After such a huge pop culture moment came so early on in the set, it’d be easy to assume no other guests would be joining Grande, but it only took a few more songs — “R.E.M.” and the stunning title track from Sweetener among them — before she got Nicki Minaj onstage for a pair of their joint songs, “Side To Side” and “Bang Bang.” Minaj could’ve, and should’ve, used this opportunity to recover from some of her lower moments in 2018, but had difficulties with her mic, and seemed awkward and anxious while Ariana tried to create enough energy to carry both of them. It felt like a grand gesture from a star at the top of her game, but the fell short for an artist who seems to be no longer able to perform on Grande’s level.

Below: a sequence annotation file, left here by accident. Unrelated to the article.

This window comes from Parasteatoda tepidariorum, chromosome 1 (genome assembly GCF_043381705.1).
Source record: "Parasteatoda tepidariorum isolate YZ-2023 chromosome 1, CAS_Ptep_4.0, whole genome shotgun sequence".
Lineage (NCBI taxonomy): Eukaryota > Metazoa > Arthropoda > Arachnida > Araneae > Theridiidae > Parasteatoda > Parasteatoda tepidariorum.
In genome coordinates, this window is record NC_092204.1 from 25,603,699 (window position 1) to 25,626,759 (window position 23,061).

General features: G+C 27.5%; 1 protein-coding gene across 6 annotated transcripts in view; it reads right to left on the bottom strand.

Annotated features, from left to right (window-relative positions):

The same could be said about the appearance of Diddy and Mase, who came out to carry the bulk of a Notorious B.I.G. cover, “Mo Money Mo Problems,” which Ariana interpolated early in her career on the Childish Gambino-featuring cut, “Break Your Heart Right Back” off her 2014 album My Everything. If Gambino had stuck around the festival after his Friday night spectacle, this would’ve been a fascinating moment for two headliners to come together, instead, it seemed to highlight the age and energy gap between two of rap’s elder statesman and the woman who is picking up the genre’s creative mantle and running in the most interesting direction.